Charles Spurgeon

There is no other reason why God should save a man but for His name’s sake. There is nothing in a sinner which can entitle him to salvation or recommend him to mercy. It must be God’s own heart that dictates the motive why men are to be saved.

One person says, “God will save me because I am so upright.” Sir, He will do no such thing! Says another, “God will save me because I am so talented.” Sir, he will not. Your talent? Your talent is nothing compared with that of the angel that once stood before the Throne of God! They sinned and were cast into the bottomless Pit forever! If He would save men for their talent, He would have saved Satan. For he had talents enough.

As for your morality and goodness, it is but filthy rags and He will never save you for anything you do! None of us would ever be saved if God expected anything of us—we must be saved purely and solely for reasons connected with Himself and lying in His own bosom!

He saves us for “His name’s sake.” What does that mean? I think it means this: the name of God is His Person, His attributes, and His Nature. For His Nature’s sake, for His very attributes’ sake, He saved men and, perhaps, we may also include this—“My name is in Him”—that is, in Christ. He saves us for the sake of Christ, who is the name of God. And what does that mean? I think it means this: He saved them, first, that He might manifest His Nature. God is love, and He wanted to manifest it. He showed it when He made the sun, the moon, and the stars and scattered flowers over the green and laughing earth. He showed His love when He made the air balmy to the body and the sunshine cheering to the eye. He gives us warmth even in winter, by the clothing and by the fuel which He has stored in the heart of the earth, but He wanted to reveal Himself still more.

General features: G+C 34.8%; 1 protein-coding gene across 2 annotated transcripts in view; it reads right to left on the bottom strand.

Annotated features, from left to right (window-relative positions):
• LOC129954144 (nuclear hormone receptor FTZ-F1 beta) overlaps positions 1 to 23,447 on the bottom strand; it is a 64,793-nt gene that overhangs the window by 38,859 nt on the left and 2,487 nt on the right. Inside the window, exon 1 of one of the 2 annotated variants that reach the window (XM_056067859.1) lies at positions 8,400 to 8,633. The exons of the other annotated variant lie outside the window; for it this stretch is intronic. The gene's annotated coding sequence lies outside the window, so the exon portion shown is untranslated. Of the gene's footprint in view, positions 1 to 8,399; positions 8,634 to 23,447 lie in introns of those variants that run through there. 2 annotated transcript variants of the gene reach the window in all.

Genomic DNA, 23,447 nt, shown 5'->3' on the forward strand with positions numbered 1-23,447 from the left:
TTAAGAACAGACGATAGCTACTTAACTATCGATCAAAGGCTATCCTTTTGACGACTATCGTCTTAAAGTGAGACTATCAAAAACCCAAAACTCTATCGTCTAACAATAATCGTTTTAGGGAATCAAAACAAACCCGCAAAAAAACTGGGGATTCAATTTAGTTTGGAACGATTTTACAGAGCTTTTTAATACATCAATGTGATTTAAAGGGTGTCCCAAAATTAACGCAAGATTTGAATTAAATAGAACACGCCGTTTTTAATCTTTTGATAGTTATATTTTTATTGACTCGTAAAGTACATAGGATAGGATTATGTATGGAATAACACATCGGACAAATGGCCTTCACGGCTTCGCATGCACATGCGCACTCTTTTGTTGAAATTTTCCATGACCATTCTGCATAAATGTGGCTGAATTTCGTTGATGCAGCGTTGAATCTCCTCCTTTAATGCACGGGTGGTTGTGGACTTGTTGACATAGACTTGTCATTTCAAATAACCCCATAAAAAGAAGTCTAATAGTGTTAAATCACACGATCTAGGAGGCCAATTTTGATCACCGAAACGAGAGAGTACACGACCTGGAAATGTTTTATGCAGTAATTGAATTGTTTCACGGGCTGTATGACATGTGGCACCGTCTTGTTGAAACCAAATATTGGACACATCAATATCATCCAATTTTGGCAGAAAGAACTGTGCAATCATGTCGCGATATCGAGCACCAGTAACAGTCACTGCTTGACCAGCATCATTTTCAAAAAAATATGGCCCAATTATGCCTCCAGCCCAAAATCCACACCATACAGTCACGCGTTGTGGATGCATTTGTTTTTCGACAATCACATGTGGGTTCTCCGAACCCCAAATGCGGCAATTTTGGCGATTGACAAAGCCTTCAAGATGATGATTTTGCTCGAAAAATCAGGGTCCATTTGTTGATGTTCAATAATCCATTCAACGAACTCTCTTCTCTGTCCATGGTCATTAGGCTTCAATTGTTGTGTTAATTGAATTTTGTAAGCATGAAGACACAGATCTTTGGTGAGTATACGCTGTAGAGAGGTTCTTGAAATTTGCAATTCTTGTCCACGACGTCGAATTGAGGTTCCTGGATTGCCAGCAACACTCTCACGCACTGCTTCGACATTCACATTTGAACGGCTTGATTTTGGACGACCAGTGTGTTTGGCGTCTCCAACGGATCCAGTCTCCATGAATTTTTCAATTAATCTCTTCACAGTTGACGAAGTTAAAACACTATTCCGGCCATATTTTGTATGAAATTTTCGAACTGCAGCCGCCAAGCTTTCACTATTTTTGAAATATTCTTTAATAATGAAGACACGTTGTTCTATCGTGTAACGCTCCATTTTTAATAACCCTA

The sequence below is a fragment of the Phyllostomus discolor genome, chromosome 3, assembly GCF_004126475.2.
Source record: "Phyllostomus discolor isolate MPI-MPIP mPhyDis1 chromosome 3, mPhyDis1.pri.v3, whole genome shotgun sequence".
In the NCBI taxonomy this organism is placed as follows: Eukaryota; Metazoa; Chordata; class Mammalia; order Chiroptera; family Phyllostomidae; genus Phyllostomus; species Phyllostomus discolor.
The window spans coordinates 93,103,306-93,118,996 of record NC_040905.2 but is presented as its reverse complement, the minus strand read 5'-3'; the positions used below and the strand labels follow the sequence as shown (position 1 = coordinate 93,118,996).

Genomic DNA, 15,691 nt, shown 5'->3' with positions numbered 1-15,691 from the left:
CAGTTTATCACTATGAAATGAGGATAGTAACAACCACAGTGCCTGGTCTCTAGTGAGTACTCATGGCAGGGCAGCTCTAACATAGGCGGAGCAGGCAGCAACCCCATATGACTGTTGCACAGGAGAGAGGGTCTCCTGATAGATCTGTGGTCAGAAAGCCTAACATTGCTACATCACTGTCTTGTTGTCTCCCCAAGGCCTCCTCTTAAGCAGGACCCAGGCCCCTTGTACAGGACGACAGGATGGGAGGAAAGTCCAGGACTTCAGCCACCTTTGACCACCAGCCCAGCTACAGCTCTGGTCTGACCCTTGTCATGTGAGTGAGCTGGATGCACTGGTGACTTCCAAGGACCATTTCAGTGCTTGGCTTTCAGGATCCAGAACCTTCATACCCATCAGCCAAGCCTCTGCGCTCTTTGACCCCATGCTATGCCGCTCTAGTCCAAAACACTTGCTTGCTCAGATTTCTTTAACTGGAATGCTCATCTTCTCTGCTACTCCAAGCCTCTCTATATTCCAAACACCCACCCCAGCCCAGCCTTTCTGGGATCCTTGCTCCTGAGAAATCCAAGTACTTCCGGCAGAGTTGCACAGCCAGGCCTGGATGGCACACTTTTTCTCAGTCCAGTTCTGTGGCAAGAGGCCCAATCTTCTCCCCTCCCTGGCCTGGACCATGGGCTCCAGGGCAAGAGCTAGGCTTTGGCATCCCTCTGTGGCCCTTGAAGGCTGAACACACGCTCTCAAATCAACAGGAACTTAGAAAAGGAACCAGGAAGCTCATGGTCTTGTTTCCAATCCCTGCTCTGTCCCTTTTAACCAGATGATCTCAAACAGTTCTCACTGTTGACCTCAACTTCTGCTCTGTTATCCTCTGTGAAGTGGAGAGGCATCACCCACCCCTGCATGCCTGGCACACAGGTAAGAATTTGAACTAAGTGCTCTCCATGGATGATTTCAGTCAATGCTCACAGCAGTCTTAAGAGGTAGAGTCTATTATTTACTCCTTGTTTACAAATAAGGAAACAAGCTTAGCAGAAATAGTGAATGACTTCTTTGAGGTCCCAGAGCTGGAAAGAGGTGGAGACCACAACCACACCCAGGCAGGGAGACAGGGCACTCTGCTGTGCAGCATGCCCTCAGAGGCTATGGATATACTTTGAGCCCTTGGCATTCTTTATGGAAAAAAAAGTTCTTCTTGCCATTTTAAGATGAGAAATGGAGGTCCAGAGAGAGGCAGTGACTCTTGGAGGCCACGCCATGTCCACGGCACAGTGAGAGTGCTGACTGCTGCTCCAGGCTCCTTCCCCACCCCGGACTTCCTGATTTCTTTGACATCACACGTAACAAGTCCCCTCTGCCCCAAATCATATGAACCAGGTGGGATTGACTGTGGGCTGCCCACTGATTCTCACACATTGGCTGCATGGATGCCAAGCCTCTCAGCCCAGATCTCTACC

Adapted from Spurgeon's Sermons, Why Are Men Saved? (No. 115), by Charles Spurgeon.